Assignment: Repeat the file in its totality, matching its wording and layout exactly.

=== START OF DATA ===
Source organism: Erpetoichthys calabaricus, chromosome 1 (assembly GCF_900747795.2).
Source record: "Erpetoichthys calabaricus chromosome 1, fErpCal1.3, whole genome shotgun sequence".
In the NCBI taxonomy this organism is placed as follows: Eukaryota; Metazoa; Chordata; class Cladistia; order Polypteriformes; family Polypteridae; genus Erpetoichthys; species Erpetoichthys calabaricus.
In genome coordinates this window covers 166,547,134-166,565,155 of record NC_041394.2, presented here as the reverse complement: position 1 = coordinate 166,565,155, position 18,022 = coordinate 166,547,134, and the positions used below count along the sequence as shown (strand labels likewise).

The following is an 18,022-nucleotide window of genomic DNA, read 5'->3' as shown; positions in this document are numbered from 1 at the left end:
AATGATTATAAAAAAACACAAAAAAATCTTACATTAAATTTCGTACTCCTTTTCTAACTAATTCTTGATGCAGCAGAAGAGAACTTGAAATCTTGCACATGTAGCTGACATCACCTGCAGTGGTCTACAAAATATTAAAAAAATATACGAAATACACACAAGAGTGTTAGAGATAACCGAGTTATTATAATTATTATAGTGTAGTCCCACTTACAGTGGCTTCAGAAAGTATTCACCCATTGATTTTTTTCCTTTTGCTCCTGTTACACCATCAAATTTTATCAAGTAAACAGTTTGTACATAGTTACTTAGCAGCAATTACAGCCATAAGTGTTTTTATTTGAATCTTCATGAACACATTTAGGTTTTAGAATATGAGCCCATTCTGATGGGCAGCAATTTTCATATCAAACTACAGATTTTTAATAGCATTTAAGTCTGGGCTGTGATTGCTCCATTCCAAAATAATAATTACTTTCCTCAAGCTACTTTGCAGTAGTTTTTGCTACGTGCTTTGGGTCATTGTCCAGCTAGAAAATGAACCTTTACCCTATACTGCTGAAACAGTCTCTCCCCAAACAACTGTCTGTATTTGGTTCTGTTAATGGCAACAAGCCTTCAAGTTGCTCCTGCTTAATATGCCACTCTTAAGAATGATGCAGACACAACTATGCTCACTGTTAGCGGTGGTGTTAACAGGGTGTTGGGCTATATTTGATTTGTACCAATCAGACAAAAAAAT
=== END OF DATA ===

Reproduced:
Source organism: Erpetoichthys calabaricus, chromosome 1 (assembly GCF_900747795.2).
Source record: "Erpetoichthys calabaricus chromosome 1, fErpCal1.3, whole genome shotgun sequence".
In the NCBI taxonomy this organism is placed as follows: Eukaryota; Metazoa; Chordata; class Cladistia; order Polypteriformes; family Polypteridae; genus Erpetoichthys; species Erpetoichthys calabaricus.
In genome coordinates this window covers 166,547,134-166,565,155 of record NC_041394.2, presented here as the reverse complement: position 1 = coordinate 166,565,155, position 18,022 = coordinate 166,547,134, and the positions used below count along the sequence as shown (strand labels likewise).

The following is an 18,022-nucleotide window of genomic DNA, read 5'->3' as shown; positions in this document are numbered from 1 at the left end:
AATGATTATAAAAAAACACAAAAAAATCTTACATTAAATTTCGTACTCCTTTTCTAACTAATTCTTGATGCAGCAGAAGAGAACTTGAAATCTTGCACATGTAGCTGACATCACCTGCAGTGGTCTACAAAATATTAAAAAAATATACGAAATACACACAAGAGTGTTAGAGATAACCGAGTTATTATAATTATTATAGTGTAGTCCCACTTACAGTGGCTTCAGAAAGTATTCACCCATTGATTTTTTTCCTTTTGCTCCTGTTACACCATCAAATTTTATCAAGTAAACAGTTTGTACATAGTTACTTAGCAGCAATTACAGCCATAAGTGTTTTTATTTGAATCTTCATGAACACATTTAGGTTTTAGAATATGAGCCCATTCTGATGGGCAGCAATTTTCATATCAAACTACAGATTTTTAATAGCATTTAAGTCTGGGCTGTGATTGCTCCATTCCAAAATAATAATTACTTTCCTCAAGCTACTTTGCAGTAGTTTTTGCTACGTGCTTTGGGTCATTGTCCAGCTAGAAAATGAACCTTTACCCTATACTGCTGAAACAGTCTCTCCCCAAACAACTGTCTGTATTTGGTTCTGTTAATGGCAACAAGCCTTCAAGTTGCTCCTGCTTAATATGCCACTCTTAAGAATGATGCAGACACAACTATGCTCACTGTTAGCGGTGGTGTTAACAGGGTGTTGGGCTATATTTGATTTGTACCAATCAGACAAAAAAAT